The Gaza conflict caused at least three times as much physical damage as was incurred during the IDF’s military operation in the Strip during the winter of 2008 and 2009, the UN special envoy to the peace process Robert Serry said on Monday.

“The volume of reconstruction will be about three times that needed after the so-called Operation Cast Lead in 2009,” Serry told the UN Security Council which discussed the Gaza conflict in New York. He repeated many of his comments in a briefing he held outside the meeting.

The UN estimates that 16,800 homes used by 100,000 Palestinians were destroyed or damaged by this summer’s conflict, he said.

“This is an unprecedented crisis when it comes to Gaza. It is much larger than what happened in 2008 and 2009 [Operation Cast Lead]. Which also means that with every day passing, there is so much needed in recovery and humanitarian efforts,” he said.

Israel must let cement into Gaza, Serry said, noting that of course that material should be monitored. In past years Israel was hesitant to allow concrete into Gaza, fearing Hamas could divert it for other uses, such as infiltration tunnels.

Serry said the UN can monitor the supplies and has done so in the past.

“UN construction materials were not used for the tunnels,” he said.

“Right now, Gaza urgently needs houses, hospitals, and schools – not rockets, tunnels, and conflict. We expect Hamas and all other factions to act responsibly in this regard and refrain from any actions that run counter to this agenda,” Serry said.

He also summarized for the council the harm inflicted on Gaza by the conflict.

UNRWA schools were hit three times during the conflict, even though both Israel and Hamas knew that people had sought shelter there.

“A total of 38 people were killed in those three incidents, and 317 were injured.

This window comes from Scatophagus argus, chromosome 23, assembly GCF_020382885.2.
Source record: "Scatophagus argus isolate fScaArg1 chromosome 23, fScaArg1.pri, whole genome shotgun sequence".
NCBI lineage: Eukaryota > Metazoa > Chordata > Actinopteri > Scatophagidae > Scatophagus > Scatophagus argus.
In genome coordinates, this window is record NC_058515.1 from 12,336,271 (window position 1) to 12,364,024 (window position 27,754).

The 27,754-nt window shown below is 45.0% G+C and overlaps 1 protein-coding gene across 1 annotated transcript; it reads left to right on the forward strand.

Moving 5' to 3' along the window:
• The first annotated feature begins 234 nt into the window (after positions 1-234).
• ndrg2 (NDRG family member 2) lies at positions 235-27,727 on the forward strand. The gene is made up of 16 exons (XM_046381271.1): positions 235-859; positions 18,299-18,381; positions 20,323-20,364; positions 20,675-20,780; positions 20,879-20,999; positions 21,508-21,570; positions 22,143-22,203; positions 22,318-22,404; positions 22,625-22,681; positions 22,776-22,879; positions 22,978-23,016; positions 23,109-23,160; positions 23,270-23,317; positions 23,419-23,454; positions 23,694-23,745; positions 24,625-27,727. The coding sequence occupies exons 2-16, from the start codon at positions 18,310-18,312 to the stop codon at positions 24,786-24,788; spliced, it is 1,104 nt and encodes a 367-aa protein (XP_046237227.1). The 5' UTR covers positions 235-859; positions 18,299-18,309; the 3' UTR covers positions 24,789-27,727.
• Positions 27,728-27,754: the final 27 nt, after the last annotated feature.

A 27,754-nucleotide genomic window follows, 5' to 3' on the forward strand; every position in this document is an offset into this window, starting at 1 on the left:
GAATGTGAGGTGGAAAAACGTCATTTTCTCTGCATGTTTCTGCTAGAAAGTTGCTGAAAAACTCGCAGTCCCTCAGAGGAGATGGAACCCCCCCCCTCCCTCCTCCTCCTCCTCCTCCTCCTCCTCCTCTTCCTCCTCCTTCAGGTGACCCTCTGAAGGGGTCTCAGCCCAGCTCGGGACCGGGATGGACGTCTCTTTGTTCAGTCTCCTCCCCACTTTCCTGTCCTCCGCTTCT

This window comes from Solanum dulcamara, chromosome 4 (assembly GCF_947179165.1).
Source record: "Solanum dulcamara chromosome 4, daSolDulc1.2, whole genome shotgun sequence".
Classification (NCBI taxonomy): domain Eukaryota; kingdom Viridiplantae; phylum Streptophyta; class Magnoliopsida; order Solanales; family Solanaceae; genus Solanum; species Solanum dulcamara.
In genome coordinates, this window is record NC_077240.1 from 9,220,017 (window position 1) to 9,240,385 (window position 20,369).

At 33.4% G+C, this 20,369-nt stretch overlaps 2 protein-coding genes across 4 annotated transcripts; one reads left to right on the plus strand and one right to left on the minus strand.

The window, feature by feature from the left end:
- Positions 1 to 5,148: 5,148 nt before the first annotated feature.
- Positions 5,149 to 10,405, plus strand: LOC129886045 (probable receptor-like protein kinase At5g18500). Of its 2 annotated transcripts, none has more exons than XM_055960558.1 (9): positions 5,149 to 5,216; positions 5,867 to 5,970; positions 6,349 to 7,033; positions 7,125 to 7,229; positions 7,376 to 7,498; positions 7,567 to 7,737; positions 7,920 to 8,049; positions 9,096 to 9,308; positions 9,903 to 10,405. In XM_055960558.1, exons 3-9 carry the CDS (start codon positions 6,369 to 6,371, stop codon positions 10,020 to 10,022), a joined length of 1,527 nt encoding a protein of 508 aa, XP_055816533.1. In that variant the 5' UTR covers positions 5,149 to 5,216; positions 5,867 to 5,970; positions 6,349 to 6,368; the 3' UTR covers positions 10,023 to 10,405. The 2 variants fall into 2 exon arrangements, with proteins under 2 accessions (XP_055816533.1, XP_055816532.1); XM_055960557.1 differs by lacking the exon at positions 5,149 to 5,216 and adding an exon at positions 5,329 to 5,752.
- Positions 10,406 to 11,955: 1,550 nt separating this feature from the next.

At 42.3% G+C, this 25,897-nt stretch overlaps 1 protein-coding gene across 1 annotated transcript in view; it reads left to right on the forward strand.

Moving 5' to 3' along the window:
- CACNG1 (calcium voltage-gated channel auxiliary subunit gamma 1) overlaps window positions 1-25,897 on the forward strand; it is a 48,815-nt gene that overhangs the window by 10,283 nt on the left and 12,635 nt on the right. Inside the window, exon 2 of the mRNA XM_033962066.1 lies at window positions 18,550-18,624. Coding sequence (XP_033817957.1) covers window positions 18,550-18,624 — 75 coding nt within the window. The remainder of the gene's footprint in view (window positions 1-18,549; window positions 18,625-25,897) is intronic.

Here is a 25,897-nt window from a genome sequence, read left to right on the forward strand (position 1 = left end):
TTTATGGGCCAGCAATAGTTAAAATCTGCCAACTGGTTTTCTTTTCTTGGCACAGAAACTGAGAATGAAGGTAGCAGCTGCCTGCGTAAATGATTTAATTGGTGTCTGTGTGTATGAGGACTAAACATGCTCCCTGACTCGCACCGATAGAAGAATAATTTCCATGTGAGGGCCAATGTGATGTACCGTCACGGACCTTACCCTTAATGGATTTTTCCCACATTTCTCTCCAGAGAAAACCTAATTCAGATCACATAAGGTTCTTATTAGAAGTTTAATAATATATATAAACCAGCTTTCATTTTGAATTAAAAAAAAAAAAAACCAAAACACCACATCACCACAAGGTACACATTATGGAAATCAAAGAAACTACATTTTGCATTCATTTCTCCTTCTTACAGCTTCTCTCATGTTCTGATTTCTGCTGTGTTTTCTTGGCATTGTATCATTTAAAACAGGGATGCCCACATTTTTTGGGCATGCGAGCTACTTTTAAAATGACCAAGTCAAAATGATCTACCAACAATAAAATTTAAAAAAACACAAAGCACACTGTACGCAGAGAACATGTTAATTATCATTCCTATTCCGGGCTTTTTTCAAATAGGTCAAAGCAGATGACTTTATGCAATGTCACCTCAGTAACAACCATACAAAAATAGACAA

Eleven UNRWA colleagues were killed in the line of duty,” Serry said.

In addition, he said, some 108 UNRWA installations were damaged. He also noted that weapons caches were found in three UNRWA schools.

A branch of his office in Gaza was hit by a number of projectiles, Serry said.

The death toll from this summer’s conflict “is appalling,” he said, explaining that more than two-thirds of the 2,000 Palestinians killed were civilians.

This includes 459 children and 239 women, he said. One third of the 10,000 Palestinians who were injured were children, Serry added.

These statistics, he said, came from the UN’s Office for the Coordination of Humanitarian Affairs, which based its numbers on data from the Palestinian health authorities.

“We have come to the conclusion that two-thirds of the casualties were civilian,” Serry said.

A reporter quizzed him about the veracity of this conclusion.

The IDF estimates that half the deaths in Gaza were Hamas combatants.

Serry said, “What is the difference between two-thirds, or 70 percent or 50%? It is too much.”

He described the situation in Gaza as “the biggest crisis I have been experiencing in my job.”

That is “why I am so keen to see white smoke,” he said.

Serry said he hoped Israel and Hamas would agree to a cease-fire that addressed the issues of Gaza’s governance, economy and reconstruction and Israeli security.

“I hope the Palestinian Authority will now be empowered to resume effective control of Gaza,” Serry said, adding that the PA should also lead reconstruction efforts.

The blockade must be lifted, he told the council. Most specifically, construction materials must be let into Gaza, so that destroyed homes could be rebuilt.

Looking at the larger picture, he said “the Gaza crisis should be a bleak warning to all concerned what the future will bring if we do not reverse the current negative trend towards a one-state reality, which is now on the parties’ doorstep.”

“We must urgently call on and support both parties to return to meaningful negotiations towards a final-status agreement in which Israel and Palestine live side by side in peace and security,” Serry said.

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